Time is a factor for legal claims. Talk to a lawyer as soon as possible if you’re interested in pursuing a case. Once the statute of limitations passes, you may not be able to file a lawsuit.

Has There Been a Recall on Nexium?

No recalls exist related to Nexium and kidney injuries. But in 2020, Dr. Reddy’s Laboratories recalled 1,752 bottles of its generic, esomeprazole, because of discoloration.
In 2015, AstraZeneca recalled more than 34,000 bottles of Nexium after a retail pharmacist found another drug, Seroquel, in an unopened bottle.

No recalls came for Nexium and other PPIs for cancer risks from NDMA contamination. They’re not part of any Zantac recall. Zantac made with ranitidine was recalled in 2019 and pulled off the market in 2020 because of NDMA contamination. NDMA is classified as a probable carcinogen in humans.

What Health Risks Are Associated with Nexium?

In addition to potentially causing kidney injuries and chronic kidney failure, Nexium has common health risks and side effects such as abdominal pain, constipation and diarrhea. The U.S. Food and Drug Administration also released several safety communications about health risks associated with Nexium and other PPIs.

FDA warnings focus on increased risk of bone fractures, low magnesium levels, increased risk of diarrhea caused by Clostridium difficile and stomach polyps. Some studies also link the drug to an increased risk of cancer, particularly gastric cancer.

Status of Nexium Lawsuits

Nexium lawsuits are consolidated in multidistrict litigation in New Jersey along with Prilosec lawsuits and Prevacid lawsuits. As of January 2023 there are more than 13,500 in active litigation. So far, there have been no kidney injury settlements or jury verdicts.

The first bellwether trial was scheduled for September-November 2022 but was moved to March 2023. Lawyers speculate global settlement talks caused the delay.

Prior to the recent kidney injury lawsuits, judges created an MDL for Nexium bone fracture lawsuits in 2012. However, a judge later granted a summary judgment in favor of AstraZeneca and dismissed all claims after he questioned the reliability of plaintiffs’ experts. That MDL closed in 2017.

What Is the Average Nexium Lawsuit Settlement Amount?

Depending on the severity of kidney injuries, lawyers estimate the average Nexium settlement could range from $20,000 for minor injuries to $150,000 for more serious injuries. Because there hasn’t been a bellwether trial or a settlement yet, there is no amount to use for an accurate settlement average.

AstraZeneca paid a $34 million Nexium settlement in 2015 to resolve kickback allegations brought against it by the U.S. Department of Justice. DOJ officials alleged AstraZeneca paid a pharmacy-benefits company to keep Nexium’s “sole and exclusive” status on medications to be prescribed.

Nexium Lawsuits Filed Over Bone Injuries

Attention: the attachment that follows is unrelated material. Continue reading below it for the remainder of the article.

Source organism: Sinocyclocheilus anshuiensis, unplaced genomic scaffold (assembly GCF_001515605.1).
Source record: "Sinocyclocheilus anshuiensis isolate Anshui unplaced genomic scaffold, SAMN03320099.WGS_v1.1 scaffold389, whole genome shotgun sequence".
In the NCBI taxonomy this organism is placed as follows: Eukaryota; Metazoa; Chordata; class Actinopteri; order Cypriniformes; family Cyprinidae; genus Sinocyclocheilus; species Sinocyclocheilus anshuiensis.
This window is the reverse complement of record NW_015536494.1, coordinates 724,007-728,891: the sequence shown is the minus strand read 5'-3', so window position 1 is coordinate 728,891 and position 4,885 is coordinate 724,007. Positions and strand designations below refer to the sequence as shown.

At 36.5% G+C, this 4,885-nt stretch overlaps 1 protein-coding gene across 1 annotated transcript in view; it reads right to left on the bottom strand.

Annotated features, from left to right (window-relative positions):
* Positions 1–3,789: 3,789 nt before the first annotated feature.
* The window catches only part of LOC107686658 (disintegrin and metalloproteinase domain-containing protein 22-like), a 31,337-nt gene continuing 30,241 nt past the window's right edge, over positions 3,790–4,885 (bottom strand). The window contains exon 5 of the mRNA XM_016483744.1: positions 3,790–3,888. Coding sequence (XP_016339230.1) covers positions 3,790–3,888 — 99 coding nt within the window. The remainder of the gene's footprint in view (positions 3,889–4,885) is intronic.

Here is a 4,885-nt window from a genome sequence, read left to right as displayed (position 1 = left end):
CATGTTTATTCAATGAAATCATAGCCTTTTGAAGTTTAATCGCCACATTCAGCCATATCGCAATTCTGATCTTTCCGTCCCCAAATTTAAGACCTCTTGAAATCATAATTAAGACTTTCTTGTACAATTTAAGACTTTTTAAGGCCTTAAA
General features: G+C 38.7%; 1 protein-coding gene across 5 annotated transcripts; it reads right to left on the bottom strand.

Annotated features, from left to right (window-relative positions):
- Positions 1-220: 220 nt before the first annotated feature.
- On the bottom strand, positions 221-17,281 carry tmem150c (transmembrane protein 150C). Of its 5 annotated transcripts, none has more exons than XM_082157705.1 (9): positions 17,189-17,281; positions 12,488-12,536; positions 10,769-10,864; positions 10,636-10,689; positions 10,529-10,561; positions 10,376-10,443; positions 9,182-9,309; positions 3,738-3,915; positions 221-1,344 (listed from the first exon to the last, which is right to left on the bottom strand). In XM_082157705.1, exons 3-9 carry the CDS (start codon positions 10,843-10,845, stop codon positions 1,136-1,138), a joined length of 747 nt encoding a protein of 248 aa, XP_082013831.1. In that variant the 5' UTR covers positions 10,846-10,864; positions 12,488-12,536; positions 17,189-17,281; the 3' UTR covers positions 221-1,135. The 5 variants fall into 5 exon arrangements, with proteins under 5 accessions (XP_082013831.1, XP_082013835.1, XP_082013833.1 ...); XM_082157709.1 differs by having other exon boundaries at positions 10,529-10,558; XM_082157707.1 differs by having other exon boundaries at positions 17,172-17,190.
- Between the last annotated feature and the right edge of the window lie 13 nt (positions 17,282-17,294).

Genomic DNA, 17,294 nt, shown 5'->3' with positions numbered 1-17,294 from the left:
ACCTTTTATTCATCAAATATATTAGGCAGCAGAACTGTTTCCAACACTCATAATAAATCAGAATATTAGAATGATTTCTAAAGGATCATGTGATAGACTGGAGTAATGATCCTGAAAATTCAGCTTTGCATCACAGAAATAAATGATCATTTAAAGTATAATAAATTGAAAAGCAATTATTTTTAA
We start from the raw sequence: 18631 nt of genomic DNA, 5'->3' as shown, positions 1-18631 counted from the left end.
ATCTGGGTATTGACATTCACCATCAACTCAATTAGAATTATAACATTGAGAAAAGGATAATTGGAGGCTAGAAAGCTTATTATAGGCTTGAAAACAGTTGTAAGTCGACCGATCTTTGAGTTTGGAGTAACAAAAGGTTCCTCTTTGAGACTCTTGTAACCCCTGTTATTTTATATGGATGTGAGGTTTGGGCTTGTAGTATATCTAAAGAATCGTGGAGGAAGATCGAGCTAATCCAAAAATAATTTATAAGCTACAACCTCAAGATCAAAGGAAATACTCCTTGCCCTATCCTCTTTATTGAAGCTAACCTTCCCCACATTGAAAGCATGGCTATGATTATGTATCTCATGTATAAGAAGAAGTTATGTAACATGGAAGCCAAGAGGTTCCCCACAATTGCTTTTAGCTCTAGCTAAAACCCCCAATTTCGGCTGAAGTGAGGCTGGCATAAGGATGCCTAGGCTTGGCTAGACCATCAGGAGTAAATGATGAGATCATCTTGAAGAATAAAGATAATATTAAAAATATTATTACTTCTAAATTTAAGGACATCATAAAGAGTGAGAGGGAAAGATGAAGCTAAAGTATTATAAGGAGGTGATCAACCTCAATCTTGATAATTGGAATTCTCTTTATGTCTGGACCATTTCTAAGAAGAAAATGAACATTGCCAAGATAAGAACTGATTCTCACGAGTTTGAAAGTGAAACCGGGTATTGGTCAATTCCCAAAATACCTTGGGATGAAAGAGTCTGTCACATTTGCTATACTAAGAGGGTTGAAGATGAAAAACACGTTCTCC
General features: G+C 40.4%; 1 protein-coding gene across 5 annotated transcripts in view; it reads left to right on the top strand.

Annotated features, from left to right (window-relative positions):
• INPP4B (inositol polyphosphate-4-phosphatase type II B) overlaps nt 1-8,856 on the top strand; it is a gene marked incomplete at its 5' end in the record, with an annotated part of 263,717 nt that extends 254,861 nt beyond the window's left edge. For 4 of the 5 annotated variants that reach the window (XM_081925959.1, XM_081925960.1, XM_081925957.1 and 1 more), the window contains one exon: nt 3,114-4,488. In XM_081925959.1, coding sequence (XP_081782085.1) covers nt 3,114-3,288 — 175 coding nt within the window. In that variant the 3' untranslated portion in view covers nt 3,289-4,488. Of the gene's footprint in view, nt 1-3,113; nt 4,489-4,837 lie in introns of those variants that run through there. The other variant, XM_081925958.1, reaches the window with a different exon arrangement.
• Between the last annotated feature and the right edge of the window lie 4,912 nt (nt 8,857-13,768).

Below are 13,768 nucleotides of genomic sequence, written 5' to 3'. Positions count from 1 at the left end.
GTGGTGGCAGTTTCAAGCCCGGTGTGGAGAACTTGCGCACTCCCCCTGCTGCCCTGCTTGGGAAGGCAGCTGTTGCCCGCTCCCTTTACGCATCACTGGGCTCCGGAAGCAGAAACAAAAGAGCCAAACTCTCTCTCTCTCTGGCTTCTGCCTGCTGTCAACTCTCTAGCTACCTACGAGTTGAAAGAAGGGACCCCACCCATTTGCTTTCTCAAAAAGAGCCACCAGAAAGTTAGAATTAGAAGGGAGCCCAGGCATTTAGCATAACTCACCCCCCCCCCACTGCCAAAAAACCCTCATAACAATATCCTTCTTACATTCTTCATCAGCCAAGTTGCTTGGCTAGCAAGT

Prior to the current lawsuits alleging Nexium kidney injuries, consumers filed Nexium bone injury lawsuits against AstraZeneca. Plaintiffs claimed the drug caused loss of bone density, bone deterioration and bone fractures.

Timeline of Nexium Bone Fracture Lawsuits

  • 2011: First Nexium lawsuit filed against AstraZeneca. It claimed the drug led to a woman’s bone fractures.
  • 2012: A federal court panel combined 47 lawsuits. It centralized the multidistrict litigation in a California federal court.
  • 2012: MDL panel identified more than 1,000 lawsuits.
  • 2014: Judge closed the MDL in favor of AstraZeneca.

In December 2012, the U.S. Judicial Panel on Multidistrict Litigation created a PPI litigation MDL in the Central District of California to merge Nexium bone injury lawsuits representing more than 1,000 plaintiffs.

But in October 2014, U.S. District Judge Dale S. Fischer entered judgment in favor of defendants AstraZeneca and McKesson Corporations and against all plaintiffs. In its order, the court said it questioned the reliability of the expert testimony and said without it, the plaintiffs could not establish their cases.

Plaintiffs appealed, but on Jan. 4, 2017, MDL-2404 IN RE: Nexium (Esomeprazole) Products Liability Litigation officially closed, according to the U.S. Judicial Panel on Multidistrict Litigation website.

Stricter Warnings & Undisclosed Settlement

Still, many plaintiffs found success in these cases, including a class-action suit from 2014 that forced the FDA to require stricter warnings on the labels of Nexium and other proton pump inhibitors. Because of this case, Nexium labels now clearly state reduced bone density and risk of bone fractures are a possible severe side effect.

Also in 2014, Takeda Pharmaceutical Company reached a settlement in Prevacid lawsuits that claimed a link between the drug and bone fractures. But the amount remains undisclosed.

One of the settled Prevacid lawsuits was filed by David S. Tatum of Philadelphia. He sued Takeda in 2012, claiming that the company failed to warn him about the drug’s ability to weaken his bone structure and cause fractures. As a result of taking Prevacid, Tatum’s bones weakened so much that he required a hip replacement, according to the complaint. A judge dismissed the case in March 2014, stating the issues between the parties had been settled.

Please seek the advice of a medical professional before making health care decisions.